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Primecuts – This Week In The Journals

May 23, 2011
Primecuts – This Week In The Journals

By Vincent Santillo, MD

Faculty Peer Reviewed

The press and the public that devours it thrive on exciting headlines of misfortune and misdeeds. After a week filled with powerful men acting terribly, it was a relief to see the big new positive news stories — “Paralyzed now walk” and “Coffee Protects from Cancer”. Bring on the caffeine and science fiction as we take a look at some of the more interesting articles appearing this week. The New York Times excitedly announces that “a paralyzed man …

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Primecuts – This Week In The Journals

May 16, 2011
Primecuts – This Week In The Journals

By Matthew Ingham, MD

Faculty Peer Review

Change to the established order, in politics as in medicine, is a slow and painstaking process. Across the Middle East and particularly in Syria and Libya, the initial excitement and intensity of popular uprisings has faded as opposition groups dig in to continue their threat to existing regimes. A series of articles in the major medical journals this week present evidence that similarly threatens to overturn our current way of doing things, but, as in politics, change is …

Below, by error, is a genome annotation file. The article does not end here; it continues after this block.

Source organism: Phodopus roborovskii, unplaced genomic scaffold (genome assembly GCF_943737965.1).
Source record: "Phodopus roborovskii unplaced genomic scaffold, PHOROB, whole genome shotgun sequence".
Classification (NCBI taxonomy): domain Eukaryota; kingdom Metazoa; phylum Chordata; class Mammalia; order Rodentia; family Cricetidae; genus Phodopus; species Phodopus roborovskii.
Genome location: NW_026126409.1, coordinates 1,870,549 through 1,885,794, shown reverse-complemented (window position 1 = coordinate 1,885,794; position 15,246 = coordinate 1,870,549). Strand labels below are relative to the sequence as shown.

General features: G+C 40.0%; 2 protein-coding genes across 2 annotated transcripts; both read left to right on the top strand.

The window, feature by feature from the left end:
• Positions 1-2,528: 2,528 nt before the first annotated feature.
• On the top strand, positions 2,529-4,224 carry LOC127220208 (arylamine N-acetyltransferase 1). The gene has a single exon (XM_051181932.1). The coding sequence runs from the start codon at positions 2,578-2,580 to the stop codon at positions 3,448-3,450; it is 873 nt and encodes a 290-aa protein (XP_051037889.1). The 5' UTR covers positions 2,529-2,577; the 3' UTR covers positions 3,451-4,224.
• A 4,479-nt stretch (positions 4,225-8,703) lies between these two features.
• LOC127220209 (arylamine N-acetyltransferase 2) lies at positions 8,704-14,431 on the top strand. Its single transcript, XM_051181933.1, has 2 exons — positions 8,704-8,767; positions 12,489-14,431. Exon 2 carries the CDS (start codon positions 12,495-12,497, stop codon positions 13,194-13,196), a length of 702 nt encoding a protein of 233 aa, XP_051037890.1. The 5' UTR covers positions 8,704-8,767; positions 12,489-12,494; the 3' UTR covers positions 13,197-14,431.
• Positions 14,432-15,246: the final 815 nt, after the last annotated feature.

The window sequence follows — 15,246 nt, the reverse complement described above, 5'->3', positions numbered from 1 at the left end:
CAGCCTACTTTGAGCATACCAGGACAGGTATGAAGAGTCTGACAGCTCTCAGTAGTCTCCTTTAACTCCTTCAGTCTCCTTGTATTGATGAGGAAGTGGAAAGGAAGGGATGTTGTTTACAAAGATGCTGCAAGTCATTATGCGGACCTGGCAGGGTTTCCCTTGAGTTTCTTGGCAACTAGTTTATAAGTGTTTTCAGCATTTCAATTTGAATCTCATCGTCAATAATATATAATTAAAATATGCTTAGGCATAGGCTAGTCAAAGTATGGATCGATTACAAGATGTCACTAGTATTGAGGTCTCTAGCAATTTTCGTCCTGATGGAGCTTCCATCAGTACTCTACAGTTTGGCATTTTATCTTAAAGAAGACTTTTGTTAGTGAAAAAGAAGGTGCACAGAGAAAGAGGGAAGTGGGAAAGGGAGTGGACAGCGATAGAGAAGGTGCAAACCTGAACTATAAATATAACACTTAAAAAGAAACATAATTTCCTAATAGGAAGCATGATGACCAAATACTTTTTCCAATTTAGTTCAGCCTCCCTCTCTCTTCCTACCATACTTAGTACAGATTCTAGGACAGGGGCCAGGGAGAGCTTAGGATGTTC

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Primecuts – This Week In The Journals

May 9, 2011
Primecuts – This Week In The Journals

By Megha Shah, MD

Faculty Peer Reviewed

This week we were witness to the courage, perseverance, and ultimately, the triumph of the American military in the ongoing efforts against terrorism. In a similar, albeit physically less threatening manner, scientists, researchers, and physicians work everyday to prevent and eradicate disease. In this week’s Primecuts, we celebrate those who fight to eliminate threats to our well-being and bring you the latest in the scientific headlines.

The New York Times reported on a study published in the New …